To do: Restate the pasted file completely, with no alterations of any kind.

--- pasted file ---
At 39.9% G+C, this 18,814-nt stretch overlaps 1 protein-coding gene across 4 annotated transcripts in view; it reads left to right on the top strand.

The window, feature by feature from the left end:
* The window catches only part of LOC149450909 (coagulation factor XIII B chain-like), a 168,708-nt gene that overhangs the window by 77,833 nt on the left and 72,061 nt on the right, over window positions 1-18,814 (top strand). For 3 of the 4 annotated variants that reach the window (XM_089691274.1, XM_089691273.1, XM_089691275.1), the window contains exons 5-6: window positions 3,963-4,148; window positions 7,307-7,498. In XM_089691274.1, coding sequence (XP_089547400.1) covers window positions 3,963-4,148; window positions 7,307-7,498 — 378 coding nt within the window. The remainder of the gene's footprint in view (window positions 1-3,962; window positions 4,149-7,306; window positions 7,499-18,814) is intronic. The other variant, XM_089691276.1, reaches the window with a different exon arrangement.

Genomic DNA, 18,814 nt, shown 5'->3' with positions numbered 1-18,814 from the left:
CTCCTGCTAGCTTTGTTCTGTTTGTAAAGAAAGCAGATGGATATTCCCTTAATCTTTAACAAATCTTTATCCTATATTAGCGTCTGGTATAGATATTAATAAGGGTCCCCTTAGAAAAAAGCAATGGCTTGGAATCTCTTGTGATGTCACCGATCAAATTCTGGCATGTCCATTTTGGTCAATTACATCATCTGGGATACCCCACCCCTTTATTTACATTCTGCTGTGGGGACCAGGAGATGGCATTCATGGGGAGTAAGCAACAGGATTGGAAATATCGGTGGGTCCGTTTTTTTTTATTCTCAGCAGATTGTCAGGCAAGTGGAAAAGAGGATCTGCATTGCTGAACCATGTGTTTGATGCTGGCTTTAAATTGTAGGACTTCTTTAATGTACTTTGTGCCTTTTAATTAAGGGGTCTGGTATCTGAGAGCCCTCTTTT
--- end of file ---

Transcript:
At 39.9% G+C, this 18,814-nt stretch overlaps 1 protein-coding gene across 4 annotated transcripts in view; it reads left to right on the top strand.

The window, feature by feature from the left end:
* The window catches only part of LOC149450909 (coagulation factor XIII B chain-like), a 168,708-nt gene that overhangs the window by 77,833 nt on the left and 72,061 nt on the right, over window positions 1-18,814 (top strand). For 3 of the 4 annotated variants that reach the window (XM_089691274.1, XM_089691273.1, XM_089691275.1), the window contains exons 5-6: window positions 3,963-4,148; window positions 7,307-7,498. In XM_089691274.1, coding sequence (XP_089547400.1) covers window positions 3,963-4,148; window positions 7,307-7,498 — 378 coding nt within the window. The remainder of the gene's footprint in view (window positions 1-3,962; window positions 4,149-7,306; window positions 7,499-18,814) is intronic. The other variant, XM_089691276.1, reaches the window with a different exon arrangement.

Genomic DNA, 18,814 nt, shown 5'->3' with positions numbered 1-18,814 from the left:
CTCCTGCTAGCTTTGTTCTGTTTGTAAAGAAAGCAGATGGATATTCCCTTAATCTTTAACAAATCTTTATCCTATATTAGCGTCTGGTATAGATATTAATAAGGGTCCCCTTAGAAAAAAGCAATGGCTTGGAATCTCTTGTGATGTCACCGATCAAATTCTGGCATGTCCATTTTGGTCAATTACATCATCTGGGATACCCCACCCCTTTATTTACATTCTGCTGTGGGGACCAGGAGATGGCATTCATGGGGAGTAAGCAACAGGATTGGAAATATCGGTGGGTCCGTTTTTTTTTATTCTCAGCAGATTGTCAGGCAAGTGGAAAAGAGGATCTGCATTGCTGAACCATGTGTTTGATGCTGGCTTTAAATTGTAGGACTTCTTTAATGTACTTTGTGCCTTTTAATTAAGGGGTCTGGTATCTGAGAGCCCTCTTTT